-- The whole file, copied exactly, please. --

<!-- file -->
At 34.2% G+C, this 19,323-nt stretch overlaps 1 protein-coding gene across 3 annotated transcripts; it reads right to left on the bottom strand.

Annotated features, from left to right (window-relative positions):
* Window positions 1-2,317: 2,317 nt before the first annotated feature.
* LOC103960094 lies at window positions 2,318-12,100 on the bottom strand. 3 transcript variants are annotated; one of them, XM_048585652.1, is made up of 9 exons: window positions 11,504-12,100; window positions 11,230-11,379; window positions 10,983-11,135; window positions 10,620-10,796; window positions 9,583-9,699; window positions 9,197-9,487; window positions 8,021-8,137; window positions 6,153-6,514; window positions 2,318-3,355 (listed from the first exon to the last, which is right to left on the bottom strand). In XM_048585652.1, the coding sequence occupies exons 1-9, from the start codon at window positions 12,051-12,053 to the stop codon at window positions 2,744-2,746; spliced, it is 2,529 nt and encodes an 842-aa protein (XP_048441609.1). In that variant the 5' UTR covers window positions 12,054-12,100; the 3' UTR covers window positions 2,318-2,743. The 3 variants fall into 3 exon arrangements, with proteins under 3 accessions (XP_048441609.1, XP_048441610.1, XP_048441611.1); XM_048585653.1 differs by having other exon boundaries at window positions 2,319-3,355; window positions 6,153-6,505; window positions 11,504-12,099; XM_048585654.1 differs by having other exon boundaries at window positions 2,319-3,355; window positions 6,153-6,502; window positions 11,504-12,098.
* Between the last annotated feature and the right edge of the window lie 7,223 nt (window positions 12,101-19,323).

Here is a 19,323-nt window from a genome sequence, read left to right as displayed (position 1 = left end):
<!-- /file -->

At 34.2% G+C, this 19,323-nt stretch overlaps 1 protein-coding gene across 3 annotated transcripts; it reads right to left on the bottom strand.

Annotated features, from left to right (window-relative positions):
* Window positions 1-2,317: 2,317 nt before the first annotated feature.
* LOC103960094 lies at window positions 2,318-12,100 on the bottom strand. 3 transcript variants are annotated; one of them, XM_048585652.1, is made up of 9 exons: window positions 11,504-12,100; window positions 11,230-11,379; window positions 10,983-11,135; window positions 10,620-10,796; window positions 9,583-9,699; window positions 9,197-9,487; window positions 8,021-8,137; window positions 6,153-6,514; window positions 2,318-3,355 (listed from the first exon to the last, which is right to left on the bottom strand). In XM_048585652.1, the coding sequence occupies exons 1-9, from the start codon at window positions 12,051-12,053 to the stop codon at window positions 2,744-2,746; spliced, it is 2,529 nt and encodes an 842-aa protein (XP_048441609.1). In that variant the 5' UTR covers window positions 12,054-12,100; the 3' UTR covers window positions 2,318-2,743. The 3 variants fall into 3 exon arrangements, with proteins under 3 accessions (XP_048441609.1, XP_048441610.1, XP_048441611.1); XM_048585653.1 differs by having other exon boundaries at window positions 2,319-3,355; window positions 6,153-6,505; window positions 11,504-12,099; XM_048585654.1 differs by having other exon boundaries at window positions 2,319-3,355; window positions 6,153-6,502; window positions 11,504-12,098.
* Between the last annotated feature and the right edge of the window lie 7,223 nt (window positions 12,101-19,323).

Here is a 19,323-nt window from a genome sequence, read left to right as displayed (position 1 = left end):